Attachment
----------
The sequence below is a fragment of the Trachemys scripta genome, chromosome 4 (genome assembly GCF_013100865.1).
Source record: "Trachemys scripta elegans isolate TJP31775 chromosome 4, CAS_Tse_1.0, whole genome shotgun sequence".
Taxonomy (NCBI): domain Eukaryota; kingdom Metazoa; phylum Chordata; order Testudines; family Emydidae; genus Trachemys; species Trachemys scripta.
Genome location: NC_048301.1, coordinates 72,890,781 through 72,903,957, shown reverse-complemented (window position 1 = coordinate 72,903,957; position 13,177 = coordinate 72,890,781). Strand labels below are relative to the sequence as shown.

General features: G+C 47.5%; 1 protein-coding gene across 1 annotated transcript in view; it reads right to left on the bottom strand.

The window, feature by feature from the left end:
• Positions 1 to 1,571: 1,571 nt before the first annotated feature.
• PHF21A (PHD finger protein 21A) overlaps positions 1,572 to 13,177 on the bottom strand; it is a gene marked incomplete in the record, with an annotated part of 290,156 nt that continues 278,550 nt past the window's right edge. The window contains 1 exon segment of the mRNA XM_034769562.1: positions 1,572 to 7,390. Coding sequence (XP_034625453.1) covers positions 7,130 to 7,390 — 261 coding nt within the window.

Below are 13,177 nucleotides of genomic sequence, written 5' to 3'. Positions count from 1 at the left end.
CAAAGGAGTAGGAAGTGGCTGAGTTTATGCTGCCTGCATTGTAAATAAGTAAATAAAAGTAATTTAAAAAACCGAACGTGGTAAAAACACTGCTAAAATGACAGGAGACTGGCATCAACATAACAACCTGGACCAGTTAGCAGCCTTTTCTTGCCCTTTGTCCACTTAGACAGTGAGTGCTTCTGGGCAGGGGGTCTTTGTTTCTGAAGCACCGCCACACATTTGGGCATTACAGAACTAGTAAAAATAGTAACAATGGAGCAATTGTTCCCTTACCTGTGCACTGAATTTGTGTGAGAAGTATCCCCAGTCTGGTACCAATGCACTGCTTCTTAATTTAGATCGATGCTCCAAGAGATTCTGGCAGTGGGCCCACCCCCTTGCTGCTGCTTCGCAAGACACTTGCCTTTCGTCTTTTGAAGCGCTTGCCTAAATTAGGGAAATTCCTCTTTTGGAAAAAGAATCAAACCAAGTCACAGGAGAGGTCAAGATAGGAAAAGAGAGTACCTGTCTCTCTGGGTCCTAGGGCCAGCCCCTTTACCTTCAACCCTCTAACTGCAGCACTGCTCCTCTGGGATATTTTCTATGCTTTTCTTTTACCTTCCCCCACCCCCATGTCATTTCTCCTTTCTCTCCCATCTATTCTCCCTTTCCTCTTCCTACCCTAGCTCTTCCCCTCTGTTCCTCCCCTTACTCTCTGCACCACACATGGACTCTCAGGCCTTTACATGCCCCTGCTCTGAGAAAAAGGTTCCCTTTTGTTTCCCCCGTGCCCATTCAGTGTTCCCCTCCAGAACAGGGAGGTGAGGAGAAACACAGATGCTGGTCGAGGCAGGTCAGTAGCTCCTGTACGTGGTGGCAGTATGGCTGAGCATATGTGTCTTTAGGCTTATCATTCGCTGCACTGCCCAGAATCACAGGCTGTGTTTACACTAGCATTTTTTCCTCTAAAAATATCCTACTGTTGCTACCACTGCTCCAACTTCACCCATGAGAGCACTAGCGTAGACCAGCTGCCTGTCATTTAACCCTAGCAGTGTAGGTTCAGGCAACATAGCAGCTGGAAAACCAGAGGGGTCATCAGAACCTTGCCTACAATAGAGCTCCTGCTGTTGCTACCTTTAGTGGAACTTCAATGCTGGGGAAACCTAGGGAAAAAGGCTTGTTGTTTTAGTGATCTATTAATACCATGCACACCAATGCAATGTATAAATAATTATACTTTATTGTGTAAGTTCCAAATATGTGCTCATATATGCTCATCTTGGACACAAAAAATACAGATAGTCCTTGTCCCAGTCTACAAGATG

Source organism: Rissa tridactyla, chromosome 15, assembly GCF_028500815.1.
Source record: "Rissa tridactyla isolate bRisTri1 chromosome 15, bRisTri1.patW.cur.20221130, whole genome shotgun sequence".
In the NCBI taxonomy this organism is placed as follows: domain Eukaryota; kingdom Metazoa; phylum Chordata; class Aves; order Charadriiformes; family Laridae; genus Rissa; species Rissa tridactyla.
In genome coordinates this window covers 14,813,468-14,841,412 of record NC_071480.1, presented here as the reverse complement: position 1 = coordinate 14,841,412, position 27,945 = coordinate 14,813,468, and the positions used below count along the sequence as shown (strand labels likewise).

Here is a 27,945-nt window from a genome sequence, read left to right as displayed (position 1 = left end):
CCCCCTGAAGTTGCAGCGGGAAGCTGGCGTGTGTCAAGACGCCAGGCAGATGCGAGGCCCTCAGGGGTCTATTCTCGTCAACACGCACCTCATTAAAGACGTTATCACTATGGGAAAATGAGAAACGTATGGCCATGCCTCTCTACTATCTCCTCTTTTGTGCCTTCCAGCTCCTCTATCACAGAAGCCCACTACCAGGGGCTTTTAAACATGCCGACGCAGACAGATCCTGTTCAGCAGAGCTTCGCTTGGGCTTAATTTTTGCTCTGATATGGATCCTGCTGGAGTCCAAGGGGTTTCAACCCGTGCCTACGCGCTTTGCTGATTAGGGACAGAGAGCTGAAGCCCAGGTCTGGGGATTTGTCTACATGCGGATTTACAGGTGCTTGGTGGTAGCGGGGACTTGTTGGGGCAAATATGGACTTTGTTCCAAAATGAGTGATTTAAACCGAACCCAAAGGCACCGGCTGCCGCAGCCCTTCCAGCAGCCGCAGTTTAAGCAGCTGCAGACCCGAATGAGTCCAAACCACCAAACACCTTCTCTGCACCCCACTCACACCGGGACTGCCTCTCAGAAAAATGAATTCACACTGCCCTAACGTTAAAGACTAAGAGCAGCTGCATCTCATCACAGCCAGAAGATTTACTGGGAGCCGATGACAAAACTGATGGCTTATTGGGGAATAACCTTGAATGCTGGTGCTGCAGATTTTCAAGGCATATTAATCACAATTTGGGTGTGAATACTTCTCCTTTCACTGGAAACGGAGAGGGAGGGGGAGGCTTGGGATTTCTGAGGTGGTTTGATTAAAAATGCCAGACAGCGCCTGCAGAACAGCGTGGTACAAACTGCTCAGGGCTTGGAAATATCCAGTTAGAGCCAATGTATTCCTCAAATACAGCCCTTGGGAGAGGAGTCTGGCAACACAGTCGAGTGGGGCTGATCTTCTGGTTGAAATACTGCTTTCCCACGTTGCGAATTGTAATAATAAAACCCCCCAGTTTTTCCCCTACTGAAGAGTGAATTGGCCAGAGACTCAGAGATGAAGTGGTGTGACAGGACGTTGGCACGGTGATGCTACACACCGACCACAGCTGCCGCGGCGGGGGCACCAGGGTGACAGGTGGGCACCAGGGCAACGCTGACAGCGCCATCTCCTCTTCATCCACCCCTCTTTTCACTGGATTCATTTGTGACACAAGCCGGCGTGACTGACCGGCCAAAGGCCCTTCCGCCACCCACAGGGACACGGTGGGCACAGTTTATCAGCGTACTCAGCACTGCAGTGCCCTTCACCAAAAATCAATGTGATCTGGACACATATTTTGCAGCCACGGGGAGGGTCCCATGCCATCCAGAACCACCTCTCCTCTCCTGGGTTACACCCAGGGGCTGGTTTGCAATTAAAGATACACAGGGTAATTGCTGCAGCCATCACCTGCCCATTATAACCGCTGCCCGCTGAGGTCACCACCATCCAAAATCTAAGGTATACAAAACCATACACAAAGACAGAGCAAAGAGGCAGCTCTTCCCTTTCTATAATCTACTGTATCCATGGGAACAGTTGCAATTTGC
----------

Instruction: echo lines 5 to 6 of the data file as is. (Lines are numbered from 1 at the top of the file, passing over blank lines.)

General features: G+C 47.5%; 1 protein-coding gene across 1 annotated transcript in view; it reads right to left on the bottom strand.

The window, feature by feature from the left end: